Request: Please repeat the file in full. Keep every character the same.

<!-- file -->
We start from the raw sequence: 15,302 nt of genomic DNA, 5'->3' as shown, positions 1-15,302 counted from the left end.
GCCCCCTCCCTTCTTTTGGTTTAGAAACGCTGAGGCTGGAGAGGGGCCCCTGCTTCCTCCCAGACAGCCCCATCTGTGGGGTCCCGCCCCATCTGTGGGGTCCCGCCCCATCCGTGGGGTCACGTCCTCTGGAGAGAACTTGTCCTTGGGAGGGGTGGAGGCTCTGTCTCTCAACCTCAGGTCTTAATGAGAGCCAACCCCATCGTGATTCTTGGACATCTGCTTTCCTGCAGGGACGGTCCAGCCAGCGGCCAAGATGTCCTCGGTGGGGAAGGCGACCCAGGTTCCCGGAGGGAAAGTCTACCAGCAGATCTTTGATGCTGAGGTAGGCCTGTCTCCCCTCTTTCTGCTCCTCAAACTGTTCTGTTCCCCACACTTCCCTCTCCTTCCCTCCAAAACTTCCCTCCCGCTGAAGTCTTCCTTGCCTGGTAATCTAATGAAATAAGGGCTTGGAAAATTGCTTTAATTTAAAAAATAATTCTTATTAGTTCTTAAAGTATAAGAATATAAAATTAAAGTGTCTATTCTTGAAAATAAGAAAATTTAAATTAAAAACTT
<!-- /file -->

We start from the raw sequence: 15,302 nt of genomic DNA, 5'->3' as shown, positions 1-15,302 counted from the left end.
GCCCCCTCCCTTCTTTTGGTTTAGAAACGCTGAGGCTGGAGAGGGGCCCCTGCTTCCTCCCAGACAGCCCCATCTGTGGGGTCCCGCCCCATCTGTGGGGTCCCGCCCCATCCGTGGGGTCACGTCCTCTGGAGAGAACTTGTCCTTGGGAGGGGTGGAGGCTCTGTCTCTCAACCTCAGGTCTTAATGAGAGCCAACCCCATCGTGATTCTTGGACATCTGCTTTCCTGCAGGGACGGTCCAGCCAGCGGCCAAGATGTCCTCGGTGGGGAAGGCGACCCAGGTTCCCGGAGGGAAAGTCTACCAGCAGATCTTTGATGCTGAGGTAGGCCTGTCTCCCCTCTTTCTGCTCCTCAAACTGTTCTGTTCCCCACACTTCCCTCTCCTTCCCTCCAAAACTTCCCTCCCGCTGAAGTCTTCCTTGCCTGGTAATCTAATGAAATAAGGGCTTGGAAAATTGCTTTAATTTAAAAAATAATTCTTATTAGTTCTTAAAGTATAAGAATATAAAATTAAAGTGTCTATTCTTGAAAATAAGAAAATTTAAATTAAAAACTT